Argued and submitted on July 31, 2013.
Multnomah County Circuit Court 100330988 Leslie M. Roberts, Judge.
David O. Ferry, Deputy Public Defender, argued the cause for appellant. With him on the brief was Peter Gartlan, Chief Defender, Office of Public Defense Services.
Karla H. Ferrall, Assistant Attorney General, argued the cause for respondent. With her on the brief were Ellen F. Rosenblum, Attorney General, and Anna M. Joyce, Solicitor General.
Before Schuman, Presiding Judge, and Haselton, Chief Judge, and Duncan, Judge.
HASELTON, C. J.
After a jury trial, defendant was convicted of unauthorized use of a vehicle (UUV), ORS 164.135; second-degree criminal trespass, ORS 164.245; and third-degree criminal mischief, ORS 164.345, based on an incident in which he removed a truck and trailer from a locked lot where he had consigned the vehicles for sale. Defendant appeals, assigning error to the trial court's allowance of the state's in limine motion to exclude a police officer's statement to defendant that he could retrieve those vehicles.The trial court concluded that the statement was not relevant. We conclude that the statement was relevant to defendant's state of mind with respect to the UUV charges and, thus, the trial court erred in excluding it. Accordingly, we reverse and remand defendant's conviction for UUV on Count 1 and Count 2, remand for resentencing, and otherwise affirm.
We review determinations of relevance for errors of law. State v. Titus, 328 Or 475, 481, 982 P.2d 1133 (1999). The assignment of error in this case pertains to the relevance of certain excluded evidence. Accordingly, we describe the evidence that was introduced at trial, without regard to whether the evidence was favorable to the defense or the state.
Defendant is a car-hauling long-haul trucker. On multiple occasions, defendant had taken his car-hauling truck and trailer for maintenance and repairs to Pacific Coast Truck & Trailer, LLC (Pacific Coast), a repair business and parts seller located in Portland. In August 2006, defendant consigned a 1992 truck and car-hauling trailer at Pacific Coast. Pacific Coast performed mechanical work on the truck to prepare it for sale. The truck and trailer sat on a Pacific Coast lot for over two years and never sold.
In October 2008, defendant and two of his friends went to Pacific Coast to retrieve the truck and trailer during a time when the business was open. The vehicles were parked on a fenced lot behind a locked gate near the Pacific Coast garage and office. According to defendant, he intended to provide the truck and trailer to one of the two men who had accompanied him. Pacific Coast owner Gary Clark informed defendant that he would not be allowed to remove the vehicles unless and until defendant paid for work that had been completed. Defendant responded that he had not authorized any work, and he did not believe that he owed any money. Ultimately, defendant left without the truck and trailer.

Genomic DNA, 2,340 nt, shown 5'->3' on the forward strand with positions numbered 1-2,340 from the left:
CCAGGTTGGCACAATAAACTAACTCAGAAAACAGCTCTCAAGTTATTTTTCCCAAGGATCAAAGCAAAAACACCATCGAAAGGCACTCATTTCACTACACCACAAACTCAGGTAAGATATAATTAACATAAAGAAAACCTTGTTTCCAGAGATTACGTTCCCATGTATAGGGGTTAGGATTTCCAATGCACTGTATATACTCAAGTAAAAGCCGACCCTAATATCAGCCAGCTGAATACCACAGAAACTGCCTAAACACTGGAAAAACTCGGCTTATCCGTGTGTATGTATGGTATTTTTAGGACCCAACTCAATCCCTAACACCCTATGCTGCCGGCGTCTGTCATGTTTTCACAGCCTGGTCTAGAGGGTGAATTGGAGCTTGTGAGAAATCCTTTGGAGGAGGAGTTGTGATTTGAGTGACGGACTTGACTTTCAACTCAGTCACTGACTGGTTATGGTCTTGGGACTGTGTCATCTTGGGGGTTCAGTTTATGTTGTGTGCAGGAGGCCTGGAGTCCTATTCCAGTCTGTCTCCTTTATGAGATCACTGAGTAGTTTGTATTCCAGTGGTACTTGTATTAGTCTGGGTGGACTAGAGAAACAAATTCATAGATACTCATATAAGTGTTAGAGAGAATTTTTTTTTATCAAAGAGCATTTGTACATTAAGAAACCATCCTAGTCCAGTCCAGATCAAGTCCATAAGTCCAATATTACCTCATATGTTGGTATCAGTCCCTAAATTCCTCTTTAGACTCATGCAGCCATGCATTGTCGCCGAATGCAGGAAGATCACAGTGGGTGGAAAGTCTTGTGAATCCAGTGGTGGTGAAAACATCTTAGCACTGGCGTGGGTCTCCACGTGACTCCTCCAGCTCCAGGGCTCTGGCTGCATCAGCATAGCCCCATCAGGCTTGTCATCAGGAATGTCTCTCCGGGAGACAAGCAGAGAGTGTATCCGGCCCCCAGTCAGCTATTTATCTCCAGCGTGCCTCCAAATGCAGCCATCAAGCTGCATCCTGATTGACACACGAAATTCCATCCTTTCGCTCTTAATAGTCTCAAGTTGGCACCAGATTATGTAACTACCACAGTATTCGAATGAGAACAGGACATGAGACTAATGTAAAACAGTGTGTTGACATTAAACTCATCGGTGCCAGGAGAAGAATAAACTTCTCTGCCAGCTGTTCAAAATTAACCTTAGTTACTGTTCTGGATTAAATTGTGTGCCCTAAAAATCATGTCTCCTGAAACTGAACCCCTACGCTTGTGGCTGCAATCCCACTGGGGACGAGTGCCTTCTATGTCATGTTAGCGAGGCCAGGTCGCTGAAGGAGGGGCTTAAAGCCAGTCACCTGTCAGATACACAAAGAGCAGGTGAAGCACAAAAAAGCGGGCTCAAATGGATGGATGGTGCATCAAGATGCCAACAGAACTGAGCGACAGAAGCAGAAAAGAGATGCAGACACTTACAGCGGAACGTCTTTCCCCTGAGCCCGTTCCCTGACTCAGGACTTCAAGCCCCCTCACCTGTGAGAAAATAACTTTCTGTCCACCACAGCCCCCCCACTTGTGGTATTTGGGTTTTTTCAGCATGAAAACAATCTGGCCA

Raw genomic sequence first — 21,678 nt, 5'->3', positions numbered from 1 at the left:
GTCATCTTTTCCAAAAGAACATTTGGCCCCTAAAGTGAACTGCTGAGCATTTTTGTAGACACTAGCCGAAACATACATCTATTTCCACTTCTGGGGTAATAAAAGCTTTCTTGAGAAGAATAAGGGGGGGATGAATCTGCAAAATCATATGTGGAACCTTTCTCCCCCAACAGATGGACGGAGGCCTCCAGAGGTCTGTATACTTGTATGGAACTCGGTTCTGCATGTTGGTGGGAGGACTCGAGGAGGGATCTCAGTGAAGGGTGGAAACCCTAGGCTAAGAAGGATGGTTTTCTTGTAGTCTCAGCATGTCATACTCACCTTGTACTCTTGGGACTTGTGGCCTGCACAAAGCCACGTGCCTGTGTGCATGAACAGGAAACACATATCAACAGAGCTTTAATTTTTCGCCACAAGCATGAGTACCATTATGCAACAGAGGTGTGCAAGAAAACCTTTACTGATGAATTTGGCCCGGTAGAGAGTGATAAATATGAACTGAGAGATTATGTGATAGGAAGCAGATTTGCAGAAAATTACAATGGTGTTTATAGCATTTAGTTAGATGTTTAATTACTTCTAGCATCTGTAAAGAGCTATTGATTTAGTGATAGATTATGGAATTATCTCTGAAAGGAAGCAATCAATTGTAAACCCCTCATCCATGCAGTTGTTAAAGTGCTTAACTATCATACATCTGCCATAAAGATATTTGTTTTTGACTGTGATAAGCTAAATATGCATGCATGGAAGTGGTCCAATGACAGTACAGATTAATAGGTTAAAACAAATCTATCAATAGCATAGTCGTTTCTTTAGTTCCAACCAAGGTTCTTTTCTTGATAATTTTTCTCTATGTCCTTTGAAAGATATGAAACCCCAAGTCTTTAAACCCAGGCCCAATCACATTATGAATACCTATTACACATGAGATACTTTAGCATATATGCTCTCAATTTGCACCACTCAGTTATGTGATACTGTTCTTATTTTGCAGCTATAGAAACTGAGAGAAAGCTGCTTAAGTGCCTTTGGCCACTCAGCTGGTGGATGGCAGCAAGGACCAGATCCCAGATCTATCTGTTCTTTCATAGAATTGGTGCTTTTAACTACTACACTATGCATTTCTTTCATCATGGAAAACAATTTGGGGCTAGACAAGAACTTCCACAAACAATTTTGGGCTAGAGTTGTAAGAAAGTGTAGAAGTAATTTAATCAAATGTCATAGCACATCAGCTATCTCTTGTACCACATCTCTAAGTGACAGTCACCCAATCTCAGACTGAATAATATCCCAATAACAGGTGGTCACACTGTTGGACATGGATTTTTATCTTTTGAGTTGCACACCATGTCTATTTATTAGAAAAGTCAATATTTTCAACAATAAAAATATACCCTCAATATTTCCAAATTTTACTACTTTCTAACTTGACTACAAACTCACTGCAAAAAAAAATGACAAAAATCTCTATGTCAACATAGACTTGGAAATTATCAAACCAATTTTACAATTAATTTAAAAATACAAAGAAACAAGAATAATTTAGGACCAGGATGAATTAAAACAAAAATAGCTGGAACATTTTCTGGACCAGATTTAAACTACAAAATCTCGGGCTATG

After that encounter, Clark contacted an agent to file a mechanic's lien. Clark also towed an old, inoperable Studebaker station wagon into a position blocking the truck and trailer against the fence so that they could not be removed. Clark then took photographs of all of the vehicles and the locked gate.
At trial, the state successfully sought to exclude evidence that, after defendant and Clark disagreed about defendant taking the vehicles from the lot, defendant purportedly contacted the Portland Police Department and inquired about whether he was entitled to retrieve the vehicles. According to defendant, a police officer informed him that he could lawfully reclaim his truck and trailer from Pacific Coast by "simply driving them off" of the lot. Evidence of that exchange was excluded, and the propriety of that exclusion is the subject of this appeal.
On the evening of October 31, while the business was closed, defendant returned to Pacific Coast, again with two other men. The men removed the lock from the gate, entered the lot, moved the Studebaker, and took the truck and trailer. Defendant parked the vehicles in Toledo, Washington, where a Portland police officer later discovered them in January 2010. In March, the state charged defendant with, inter alia, two counts of UUV pertaining to, respectively, the truck and the trailer, second-degree criminal trespass, and third-degree criminal mischief. With respect to the UUV count pertaining to the truck, the state alleged in the indictment, "The said Defendant, on or about October 31, 2008, * * * did unlawfully and knowingly take, operate, exercise control over and ride in a vehicle, to-wit: a 1992 Peterbuilt [sic] truck, without the consent of the owner Pacific Coast Truck & Trailer, LLC[.]" The indictment contained an identical count with respect to the trailer.
After he was indicted, defendant filed a civil suit against Pacific Coast for conversion of the truck and trailer. In his complaint, defendant alleged that,
"[o]n or about October 31, 2008, [defendant] was advised by the Portland police that he could lawfully reclaim his truck and trailer from [Pacific Coast] by simply driving them off [Pacific Coast's] property. [Defendant] did so that evening."
Before the criminal trial, the state moved for a ruling that a portion of defendant's allegation in his conversion complaint (viz., "[Defendant] did so that evening.") was admissible to establish that he in fact took the truck and trailer from Pacific Coast's property. The state argued that the remainder of the statement (the part that was not an admission) was inadmissible hearsay that must be redacted. Defendant responded that the admission would impermissibly be ...